Charles held his tongue and sipped his brandy, waiting for Darcy to break the silence.
His friend’s expression was grave and his vocal tone dull. “As you know, I deduced from my own observation at the Netherfield ball that Miss Bennet did not hold any deep feelings for you. Your sisters made me aware that Miss Bennet was in town during the winter and had paid a call at your townhouse. At the time, I agreed with them that it seemed prudent to keep that information from you. We feared that, if you knew Miss Bennet was in town, you would go to her. At the time, I had no reason to disbelieve my earlier conclusion concerning Miss Bennet.”
Darcy took a long breath and lowered his eyes. “It was not until I saw Miss Elizabeth Bennet a fortnight ago in Kent that I learned I had been wrong. I cannot look upon my past behaviour now with anything but disdain. I was wrong to practice deceit against you; it was beneath me. I apologize to you, and I hope you will be able to forgive me.”
He directed his gaze to the remaining liquid in his glass. When Charles first learned of Darcy’s actions, he had anticipated railing against his friend and allowing his righteous anger to have free rein in a way he never would have dared before. Yet those feelings of umbrage towards Darcy melted away in the face of his friend’s humble apology and evident remorse. His friend had never spoken thus, nor had he ever appeared so disconsolate. “You admit you were wrong then?”
Darcy handed him back the epistle. “I was as wrong as I could be. Although the objections I once raised against Miss Bennet’s family had merit, they would mean nothing if you and she truly loved each other.”
His eyes widened. Darcy had never before voiced his opinion on the value of mutual love in marriage. “I am surprised to hear you say this. I thought you believed, as my sisters do, that I ought to find a wife with wealth and good connections to elevate myself in society.”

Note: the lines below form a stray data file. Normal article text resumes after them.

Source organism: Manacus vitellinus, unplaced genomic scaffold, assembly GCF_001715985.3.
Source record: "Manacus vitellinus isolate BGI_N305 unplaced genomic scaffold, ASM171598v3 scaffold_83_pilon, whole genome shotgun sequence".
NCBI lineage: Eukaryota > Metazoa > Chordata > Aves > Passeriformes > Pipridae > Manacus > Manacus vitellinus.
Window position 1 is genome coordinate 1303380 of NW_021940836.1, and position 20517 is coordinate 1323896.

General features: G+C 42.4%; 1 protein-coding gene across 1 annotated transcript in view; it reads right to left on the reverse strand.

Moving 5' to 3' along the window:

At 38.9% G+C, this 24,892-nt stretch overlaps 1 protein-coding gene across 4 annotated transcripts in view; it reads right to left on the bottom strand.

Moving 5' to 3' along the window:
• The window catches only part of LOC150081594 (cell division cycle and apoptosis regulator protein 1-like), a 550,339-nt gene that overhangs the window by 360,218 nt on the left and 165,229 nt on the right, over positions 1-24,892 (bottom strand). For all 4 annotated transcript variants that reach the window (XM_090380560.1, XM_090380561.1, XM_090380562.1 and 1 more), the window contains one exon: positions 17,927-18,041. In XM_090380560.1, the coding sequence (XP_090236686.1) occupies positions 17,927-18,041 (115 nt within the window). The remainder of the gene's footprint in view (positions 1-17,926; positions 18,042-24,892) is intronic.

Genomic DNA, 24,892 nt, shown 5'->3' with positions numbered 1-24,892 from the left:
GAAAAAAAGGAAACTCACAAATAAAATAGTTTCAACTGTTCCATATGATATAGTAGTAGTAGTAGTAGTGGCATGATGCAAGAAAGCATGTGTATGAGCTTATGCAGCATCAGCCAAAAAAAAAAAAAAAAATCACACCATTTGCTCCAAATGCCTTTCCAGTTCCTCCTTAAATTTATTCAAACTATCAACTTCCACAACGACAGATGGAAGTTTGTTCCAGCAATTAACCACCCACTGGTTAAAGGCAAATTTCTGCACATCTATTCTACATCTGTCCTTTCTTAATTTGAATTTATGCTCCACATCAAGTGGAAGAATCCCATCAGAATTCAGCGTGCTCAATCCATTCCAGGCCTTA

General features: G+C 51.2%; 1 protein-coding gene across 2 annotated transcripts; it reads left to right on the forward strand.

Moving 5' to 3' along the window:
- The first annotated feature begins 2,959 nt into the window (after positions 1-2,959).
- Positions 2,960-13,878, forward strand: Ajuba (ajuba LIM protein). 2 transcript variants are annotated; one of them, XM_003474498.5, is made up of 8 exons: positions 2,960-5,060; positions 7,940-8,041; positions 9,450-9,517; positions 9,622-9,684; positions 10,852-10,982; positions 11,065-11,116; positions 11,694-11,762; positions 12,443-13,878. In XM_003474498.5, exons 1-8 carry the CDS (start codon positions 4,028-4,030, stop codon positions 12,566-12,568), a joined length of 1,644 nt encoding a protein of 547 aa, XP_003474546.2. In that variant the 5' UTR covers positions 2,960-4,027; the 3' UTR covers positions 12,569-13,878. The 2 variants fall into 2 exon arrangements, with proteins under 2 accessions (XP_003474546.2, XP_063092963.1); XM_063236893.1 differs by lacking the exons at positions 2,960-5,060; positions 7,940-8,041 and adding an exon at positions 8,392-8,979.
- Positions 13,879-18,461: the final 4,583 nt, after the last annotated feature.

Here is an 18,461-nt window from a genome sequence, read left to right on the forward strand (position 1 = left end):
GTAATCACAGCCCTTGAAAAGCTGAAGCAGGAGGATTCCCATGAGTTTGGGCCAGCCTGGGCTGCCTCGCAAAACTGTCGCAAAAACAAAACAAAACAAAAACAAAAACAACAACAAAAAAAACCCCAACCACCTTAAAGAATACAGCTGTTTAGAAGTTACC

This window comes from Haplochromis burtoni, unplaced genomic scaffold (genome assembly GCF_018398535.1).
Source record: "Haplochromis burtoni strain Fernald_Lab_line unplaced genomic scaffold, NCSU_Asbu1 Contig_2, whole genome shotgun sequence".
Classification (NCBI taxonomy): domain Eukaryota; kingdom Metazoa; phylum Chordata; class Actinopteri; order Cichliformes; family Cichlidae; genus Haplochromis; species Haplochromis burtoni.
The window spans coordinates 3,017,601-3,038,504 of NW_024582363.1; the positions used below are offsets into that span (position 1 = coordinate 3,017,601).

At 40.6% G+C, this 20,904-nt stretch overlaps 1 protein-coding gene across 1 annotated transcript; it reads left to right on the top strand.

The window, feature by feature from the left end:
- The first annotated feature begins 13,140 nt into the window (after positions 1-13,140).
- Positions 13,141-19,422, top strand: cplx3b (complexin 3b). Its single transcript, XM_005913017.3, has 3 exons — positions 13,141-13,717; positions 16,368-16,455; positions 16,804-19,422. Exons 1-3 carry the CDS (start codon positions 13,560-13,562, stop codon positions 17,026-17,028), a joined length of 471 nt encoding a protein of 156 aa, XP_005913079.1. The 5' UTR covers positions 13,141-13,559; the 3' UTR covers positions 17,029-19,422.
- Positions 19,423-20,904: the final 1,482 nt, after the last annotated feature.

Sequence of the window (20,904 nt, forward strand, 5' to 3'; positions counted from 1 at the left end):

His friend’s gaze wandered towards the window. “A month or so ago I should have agreed with such a statement, but I have come to believe that true mutual affection is worth far more in marriage.”
Charles made a study of Darcy’s profile. His friend’s countenance was impassive as it often was, yet it was different. An unusual hint of sentimentality pervaded his speech and aspect. What had brought on this change in his friend? This could not be the result of overworking. Chapter 4, pages 76-80.
Kelly Miller is a native Californian and Anglophile, who made her first visit to England in 2019. When not pondering a plot point or a turn of phrase, she can be found playing the piano (although like Elizabeth Bennet, she is errant when it comes to practicing), singing, and walking her dogs. Kelly Miller resides in Silicon Valley with her husband, daughter, and their many pets.
Mr. Darcy’s Perfect Match is her second novel published by Meryton Press. Her first was the Regency novel Death Takes a Holiday at Pemberley, a Pride and Prejudice romantic sequel with a touch of fantasy. Her third novel, Accusing Mr. Darcy, will be released later in 2020.
Austenprose is pleased to host a preview of Mr. Darcy’s Perfect Match
during the run of its blog tour. Please visit the other stops.
- January 27 Austenesque Reviews
- January 28 My Jane Austen Book Club
- January 29 Austenprose—A Jane Austen Blog
- January 30 So Little Time…
- January 31 Babblings of a Bookworm
- February 3 More Agreeably Engaged
- February 4 Savvy Verse & Wit
- February 6 Donadee’s Corner
- February 7 Diary of an Eccentric
- February 10 From Pemberley to Milton
- February 11 My Vices and Weaknesses
Mr. Darcy’s Perfect Match: A Pride & Prejudice Variation, by Kelly Miller
Meryton Press (2020)
Trade paperback & eBook (380) pages
Cover image, description, excerpt, and author bio courtesy of Meryton Press © 2020; text Laurel Ann Nattress © 2020, Austenprose.com